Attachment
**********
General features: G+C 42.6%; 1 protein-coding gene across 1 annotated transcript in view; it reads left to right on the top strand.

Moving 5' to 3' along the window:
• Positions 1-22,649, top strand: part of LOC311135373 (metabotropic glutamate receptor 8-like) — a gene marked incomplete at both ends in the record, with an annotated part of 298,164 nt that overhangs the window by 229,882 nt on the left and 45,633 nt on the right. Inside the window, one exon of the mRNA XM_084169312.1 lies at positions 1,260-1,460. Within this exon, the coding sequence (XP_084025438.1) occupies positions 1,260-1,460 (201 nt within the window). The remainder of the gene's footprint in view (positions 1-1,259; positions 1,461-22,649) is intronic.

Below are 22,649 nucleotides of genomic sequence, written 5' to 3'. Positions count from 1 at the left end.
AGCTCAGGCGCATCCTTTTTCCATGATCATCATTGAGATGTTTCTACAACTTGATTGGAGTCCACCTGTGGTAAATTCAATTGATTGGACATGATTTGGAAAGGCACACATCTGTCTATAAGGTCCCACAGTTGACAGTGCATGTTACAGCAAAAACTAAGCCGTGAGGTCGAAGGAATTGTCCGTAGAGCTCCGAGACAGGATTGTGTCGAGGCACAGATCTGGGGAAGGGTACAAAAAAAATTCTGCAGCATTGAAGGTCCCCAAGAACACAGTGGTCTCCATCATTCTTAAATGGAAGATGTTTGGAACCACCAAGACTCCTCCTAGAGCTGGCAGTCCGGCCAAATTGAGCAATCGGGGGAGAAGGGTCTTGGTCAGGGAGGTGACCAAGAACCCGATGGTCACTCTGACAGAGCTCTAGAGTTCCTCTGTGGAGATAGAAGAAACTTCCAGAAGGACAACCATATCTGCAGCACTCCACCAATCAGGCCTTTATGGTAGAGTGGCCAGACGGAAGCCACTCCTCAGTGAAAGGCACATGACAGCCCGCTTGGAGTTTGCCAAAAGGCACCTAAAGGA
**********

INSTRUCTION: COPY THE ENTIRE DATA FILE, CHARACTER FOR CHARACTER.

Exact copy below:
General features: G+C 42.6%; 1 protein-coding gene across 1 annotated transcript in view; it reads left to right on the top strand.

Moving 5' to 3' along the window:
• Positions 1-22,649, top strand: part of LOC311135373 (metabotropic glutamate receptor 8-like) — a gene marked incomplete at both ends in the record, with an annotated part of 298,164 nt that overhangs the window by 229,882 nt on the left and 45,633 nt on the right. Inside the window, one exon of the mRNA XM_084169312.1 lies at positions 1,260-1,460. Within this exon, the coding sequence (XP_084025438.1) occupies positions 1,260-1,460 (201 nt within the window). The remainder of the gene's footprint in view (positions 1-1,259; positions 1,461-22,649) is intronic.

Below are 22,649 nucleotides of genomic sequence, written 5' to 3'. Positions count from 1 at the left end.
AGCTCAGGCGCATCCTTTTTCCATGATCATCATTGAGATGTTTCTACAACTTGATTGGAGTCCACCTGTGGTAAATTCAATTGATTGGACATGATTTGGAAAGGCACACATCTGTCTATAAGGTCCCACAGTTGACAGTGCATGTTACAGCAAAAACTAAGCCGTGAGGTCGAAGGAATTGTCCGTAGAGCTCCGAGACAGGATTGTGTCGAGGCACAGATCTGGGGAAGGGTACAAAAAAAATTCTGCAGCATTGAAGGTCCCCAAGAACACAGTGGTCTCCATCATTCTTAAATGGAAGATGTTTGGAACCACCAAGACTCCTCCTAGAGCTGGCAGTCCGGCCAAATTGAGCAATCGGGGGAGAAGGGTCTTGGTCAGGGAGGTGACCAAGAACCCGATGGTCACTCTGACAGAGCTCTAGAGTTCCTCTGTGGAGATAGAAGAAACTTCCAGAAGGACAACCATATCTGCAGCACTCCACCAATCAGGCCTTTATGGTAGAGTGGCCAGACGGAAGCCACTCCTCAGTGAAAGGCACATGACAGCCCGCTTGGAGTTTGCCAAAAGGCACCTAAAGGA